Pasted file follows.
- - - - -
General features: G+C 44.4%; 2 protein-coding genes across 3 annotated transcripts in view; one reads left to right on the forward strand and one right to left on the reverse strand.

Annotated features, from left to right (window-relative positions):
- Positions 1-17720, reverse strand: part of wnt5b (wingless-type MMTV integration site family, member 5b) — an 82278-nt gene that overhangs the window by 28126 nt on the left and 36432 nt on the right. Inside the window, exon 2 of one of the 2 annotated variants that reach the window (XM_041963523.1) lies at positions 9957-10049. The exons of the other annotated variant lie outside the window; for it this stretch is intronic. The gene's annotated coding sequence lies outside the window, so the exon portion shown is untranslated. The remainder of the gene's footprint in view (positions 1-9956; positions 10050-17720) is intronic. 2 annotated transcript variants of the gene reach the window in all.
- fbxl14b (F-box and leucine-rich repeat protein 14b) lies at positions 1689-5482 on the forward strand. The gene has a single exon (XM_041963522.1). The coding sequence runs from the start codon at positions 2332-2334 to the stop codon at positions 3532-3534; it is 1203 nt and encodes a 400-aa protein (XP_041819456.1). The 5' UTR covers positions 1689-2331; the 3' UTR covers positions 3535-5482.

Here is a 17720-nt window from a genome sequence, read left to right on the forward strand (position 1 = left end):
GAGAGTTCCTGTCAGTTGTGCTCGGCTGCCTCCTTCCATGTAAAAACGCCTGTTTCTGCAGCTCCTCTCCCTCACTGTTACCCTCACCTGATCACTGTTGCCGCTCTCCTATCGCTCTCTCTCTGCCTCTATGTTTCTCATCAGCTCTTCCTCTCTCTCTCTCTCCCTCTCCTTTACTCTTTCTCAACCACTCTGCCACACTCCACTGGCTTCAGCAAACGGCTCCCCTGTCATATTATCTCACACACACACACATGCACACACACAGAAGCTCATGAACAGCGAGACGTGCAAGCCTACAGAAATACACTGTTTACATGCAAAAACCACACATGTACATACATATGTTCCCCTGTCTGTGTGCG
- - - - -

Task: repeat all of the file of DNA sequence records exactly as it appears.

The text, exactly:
General features: G+C 44.4%; 2 protein-coding genes across 3 annotated transcripts in view; one reads left to right on the forward strand and one right to left on the reverse strand.

Annotated features, from left to right (window-relative positions):
- Positions 1-17720, reverse strand: part of wnt5b (wingless-type MMTV integration site family, member 5b) — an 82278-nt gene that overhangs the window by 28126 nt on the left and 36432 nt on the right. Inside the window, exon 2 of one of the 2 annotated variants that reach the window (XM_041963523.1) lies at positions 9957-10049. The exons of the other annotated variant lie outside the window; for it this stretch is intronic. The gene's annotated coding sequence lies outside the window, so the exon portion shown is untranslated. The remainder of the gene's footprint in view (positions 1-9956; positions 10050-17720) is intronic. 2 annotated transcript variants of the gene reach the window in all.
- fbxl14b (F-box and leucine-rich repeat protein 14b) lies at positions 1689-5482 on the forward strand. The gene has a single exon (XM_041963522.1). The coding sequence runs from the start codon at positions 2332-2334 to the stop codon at positions 3532-3534; it is 1203 nt and encodes a 400-aa protein (XP_041819456.1). The 5' UTR covers positions 1689-2331; the 3' UTR covers positions 3535-5482.

Here is a 17720-nt window from a genome sequence, read left to right on the forward strand (position 1 = left end):
GAGAGTTCCTGTCAGTTGTGCTCGGCTGCCTCCTTCCATGTAAAAACGCCTGTTTCTGCAGCTCCTCTCCCTCACTGTTACCCTCACCTGATCACTGTTGCCGCTCTCCTATCGCTCTCTCTCTGCCTCTATGTTTCTCATCAGCTCTTCCTCTCTCTCTCTCTCCCTCTCCTTTACTCTTTCTCAACCACTCTGCCACACTCCACTGGCTTCAGCAAACGGCTCCCCTGTCATATTATCTCACACACACACACATGCACACACACAGAAGCTCATGAACAGCGAGACGTGCAAGCCTACAGAAATACACTGTTTACATGCAAAAACCACACATGTACATACATATGTTCCCCTGTCTGTGTGCG